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Tuesday, July 5, 2011

Middle Passage (audiobook) by Charles Richard Johnson

Read by Dion Graham.
7 hours, 4 minutes.

I have rarely heard a narrator's voice so well-suited to a character as is Dion Graham's voice is to Rutherford Calhoun. Middle Passage (winner of the 1990 National Book Award) is written in first person as a personal journal of a ne'er-do-well former slave from Illinois who lives in New Orleans in 1830. Calhoun is forced to go on the run. He stows away on a slave ship bound for West Africa. It is captained by a diminutive American explorer and adventurer with a strong personality and an insatiable desire for new experiences.The crew is discontented and on the edge of mutiny.

Along the way, Calhoun discovers that the slaves and the cargo in the hold are not normal, in fact they might be more accurately described as paranormal. I would say more but I want to avoid spoilers.

Charles Richard Johnson
In reality, this book is not a good piece of historical fiction - historical anachronisms abound. Rather, it is an exceptional piece of fiction full of good old-fashioned literary themes, adventure, personal growth and literary allusions, like other, more famous novels about the sea, including the obvious ones such as Moby Dick and Homer's Odyssey.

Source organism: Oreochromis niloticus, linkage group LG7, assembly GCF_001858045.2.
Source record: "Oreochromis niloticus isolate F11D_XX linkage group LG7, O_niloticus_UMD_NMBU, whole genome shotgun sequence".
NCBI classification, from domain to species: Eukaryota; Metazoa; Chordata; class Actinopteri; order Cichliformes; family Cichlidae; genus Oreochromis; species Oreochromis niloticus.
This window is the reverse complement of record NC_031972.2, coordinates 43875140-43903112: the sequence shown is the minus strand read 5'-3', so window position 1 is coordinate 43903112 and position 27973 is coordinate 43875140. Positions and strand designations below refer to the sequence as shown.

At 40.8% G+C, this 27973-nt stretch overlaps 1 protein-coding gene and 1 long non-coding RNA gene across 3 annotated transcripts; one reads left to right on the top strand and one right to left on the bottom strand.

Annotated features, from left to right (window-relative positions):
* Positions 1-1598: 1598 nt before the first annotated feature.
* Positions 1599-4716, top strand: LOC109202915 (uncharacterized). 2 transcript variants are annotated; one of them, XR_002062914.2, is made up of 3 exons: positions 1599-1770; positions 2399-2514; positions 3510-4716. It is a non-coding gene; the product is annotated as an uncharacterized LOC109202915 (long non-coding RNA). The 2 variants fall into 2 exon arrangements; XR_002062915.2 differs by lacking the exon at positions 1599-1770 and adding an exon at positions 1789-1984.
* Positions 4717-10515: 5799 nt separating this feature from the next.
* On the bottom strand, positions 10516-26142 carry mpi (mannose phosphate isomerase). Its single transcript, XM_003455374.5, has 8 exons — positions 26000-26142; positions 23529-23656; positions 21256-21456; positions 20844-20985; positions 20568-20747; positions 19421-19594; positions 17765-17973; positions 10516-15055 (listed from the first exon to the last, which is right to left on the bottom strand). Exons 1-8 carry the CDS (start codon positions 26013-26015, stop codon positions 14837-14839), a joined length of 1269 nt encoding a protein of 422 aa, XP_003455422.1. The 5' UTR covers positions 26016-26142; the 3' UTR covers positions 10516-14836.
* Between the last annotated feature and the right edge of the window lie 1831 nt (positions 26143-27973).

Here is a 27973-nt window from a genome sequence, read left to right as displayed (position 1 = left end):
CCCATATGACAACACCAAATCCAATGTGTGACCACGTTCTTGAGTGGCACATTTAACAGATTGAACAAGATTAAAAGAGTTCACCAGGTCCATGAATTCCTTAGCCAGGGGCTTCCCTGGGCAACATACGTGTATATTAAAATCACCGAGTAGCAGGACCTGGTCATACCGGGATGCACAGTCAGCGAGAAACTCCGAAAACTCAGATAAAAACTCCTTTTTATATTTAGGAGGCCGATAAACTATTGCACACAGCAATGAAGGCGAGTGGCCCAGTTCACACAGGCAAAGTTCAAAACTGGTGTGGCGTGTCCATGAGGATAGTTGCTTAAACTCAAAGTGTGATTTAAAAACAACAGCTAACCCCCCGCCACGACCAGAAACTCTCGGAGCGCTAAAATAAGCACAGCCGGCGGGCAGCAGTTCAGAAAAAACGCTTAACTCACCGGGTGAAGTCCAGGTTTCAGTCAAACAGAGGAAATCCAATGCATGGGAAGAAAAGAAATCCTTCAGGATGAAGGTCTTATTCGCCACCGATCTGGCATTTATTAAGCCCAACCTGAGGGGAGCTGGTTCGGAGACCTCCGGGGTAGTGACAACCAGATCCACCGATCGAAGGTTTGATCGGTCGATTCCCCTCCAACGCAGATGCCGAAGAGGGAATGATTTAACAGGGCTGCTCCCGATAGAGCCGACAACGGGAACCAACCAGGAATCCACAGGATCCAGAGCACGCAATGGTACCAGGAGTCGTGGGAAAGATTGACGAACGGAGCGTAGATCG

One of the larger themes is freedom and servitude. Most obviously there are the slaves, but Charles Johnson also explores the debts we owe one another, society in general, employer/employee, men and women, parent and child, god and man and the way our past binds us to our future. Looked at in all of these contexts, the reader may wonder if any of us are really free?

I highly recommend Middle Passage, especially the audio version, since it so perfectly narrated.

I rate this book 5 stars out of 5.

Reviewed on October 23, 2008.

This book can be found on Amazon here: Middle Passage

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